Intelligence has been a topic of investigation for many centuries, dating back to the ancient Greek philosophers. But it is fair to say that it is a topic of a more scientific approach for just about 60 years. Crucial in this respect is the emergence of artificial intelligence (AI) in the mid 20th century. As the word “artificial” suggests, AI aimed and aims not only to understand intelligence but also to build intelligent devices. The latter aim adds something to the study of intelligence that was missing until then: a focus on the mechanisms that generate intelligence and cognition (here, I will make no distinction between these two concepts).
The focus on mechanisms touches upon the core of what intelligence and cognition are all about. Intelligence and cognition are about mechanisms. Only a true mechanistic process can transform a sensory impression into a motor action. Without it, cognition and intelligence would not have any survival value. This is quite clear for processes like pattern recognition or motor planning, but it also holds for “higher” forms of intelligence (cognition), like communication or planning. Consequently, a theory of a cognitive process that does not describe a true mechanism (one that, at least in principle, can be executed) is not a full theory of that process, but at best an introduction to a theory or a philosophical account.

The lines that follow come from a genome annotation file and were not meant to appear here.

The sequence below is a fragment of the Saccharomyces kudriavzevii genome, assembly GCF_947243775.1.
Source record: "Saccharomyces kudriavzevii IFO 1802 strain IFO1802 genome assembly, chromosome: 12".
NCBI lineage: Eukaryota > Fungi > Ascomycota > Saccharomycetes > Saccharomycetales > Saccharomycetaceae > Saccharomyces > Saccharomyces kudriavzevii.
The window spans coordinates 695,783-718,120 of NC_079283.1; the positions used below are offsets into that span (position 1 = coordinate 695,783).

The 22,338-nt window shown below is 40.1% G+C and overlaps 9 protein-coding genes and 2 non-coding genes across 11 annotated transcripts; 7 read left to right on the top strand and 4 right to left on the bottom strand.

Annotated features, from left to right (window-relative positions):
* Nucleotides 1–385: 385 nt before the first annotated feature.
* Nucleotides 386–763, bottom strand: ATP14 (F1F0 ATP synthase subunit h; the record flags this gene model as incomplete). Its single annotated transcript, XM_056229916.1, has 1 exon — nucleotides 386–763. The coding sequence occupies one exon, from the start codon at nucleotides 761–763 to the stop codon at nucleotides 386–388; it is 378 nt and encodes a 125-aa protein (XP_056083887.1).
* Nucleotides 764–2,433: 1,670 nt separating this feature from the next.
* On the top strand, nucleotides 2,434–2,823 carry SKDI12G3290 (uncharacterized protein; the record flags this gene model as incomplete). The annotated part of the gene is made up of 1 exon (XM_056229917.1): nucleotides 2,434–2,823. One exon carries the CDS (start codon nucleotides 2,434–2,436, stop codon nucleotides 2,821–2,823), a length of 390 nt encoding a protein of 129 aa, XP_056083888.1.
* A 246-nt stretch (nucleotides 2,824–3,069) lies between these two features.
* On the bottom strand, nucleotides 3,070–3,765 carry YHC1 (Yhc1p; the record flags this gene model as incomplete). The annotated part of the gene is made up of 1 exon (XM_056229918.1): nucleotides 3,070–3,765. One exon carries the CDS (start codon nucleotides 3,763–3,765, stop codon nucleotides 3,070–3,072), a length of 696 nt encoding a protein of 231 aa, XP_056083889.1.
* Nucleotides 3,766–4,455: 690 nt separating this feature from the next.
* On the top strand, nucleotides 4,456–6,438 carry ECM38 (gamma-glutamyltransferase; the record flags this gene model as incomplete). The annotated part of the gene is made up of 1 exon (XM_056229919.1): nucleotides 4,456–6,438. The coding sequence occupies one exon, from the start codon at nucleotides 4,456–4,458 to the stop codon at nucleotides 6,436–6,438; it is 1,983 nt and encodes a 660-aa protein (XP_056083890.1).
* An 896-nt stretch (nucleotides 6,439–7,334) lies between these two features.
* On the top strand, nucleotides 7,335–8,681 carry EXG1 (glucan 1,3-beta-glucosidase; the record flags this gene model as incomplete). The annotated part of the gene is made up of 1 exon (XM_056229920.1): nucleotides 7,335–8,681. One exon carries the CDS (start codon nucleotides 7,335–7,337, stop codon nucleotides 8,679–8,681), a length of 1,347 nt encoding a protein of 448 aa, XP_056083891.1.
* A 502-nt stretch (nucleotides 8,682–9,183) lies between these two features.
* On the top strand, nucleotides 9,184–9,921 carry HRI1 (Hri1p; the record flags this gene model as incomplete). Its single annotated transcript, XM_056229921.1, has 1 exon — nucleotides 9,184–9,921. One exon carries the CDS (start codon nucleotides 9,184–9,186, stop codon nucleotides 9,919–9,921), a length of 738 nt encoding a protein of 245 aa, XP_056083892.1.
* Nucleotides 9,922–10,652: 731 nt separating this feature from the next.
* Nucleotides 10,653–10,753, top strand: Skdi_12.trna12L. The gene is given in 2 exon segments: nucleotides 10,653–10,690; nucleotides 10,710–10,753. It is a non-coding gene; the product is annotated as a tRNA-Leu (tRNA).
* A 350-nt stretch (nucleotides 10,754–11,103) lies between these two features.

In this respect, AI is not different from other sciences like physics, chemistry, astronomy, and genetics. Each of these sciences became successful because (and often when) they focussed on an understanding of the mechanisms underlying the phenomena and processes they study. Yet, the focus on mechanisms was not always shared by other sciences that study intelligence or cognition, like psychology or neuroscience. For the most part, psychology concerned (and still concerns) itself with a description of the behavior related to a particular cognitive process. Neuroscience, of course, studied and studies the physiology of neurons, which aims for a mechanistic understanding. Yet, for a long time it stopped short at a translation from physiology to cognition.
Referenced from: https://www.hindawi.com/journals/aai/2010/918062/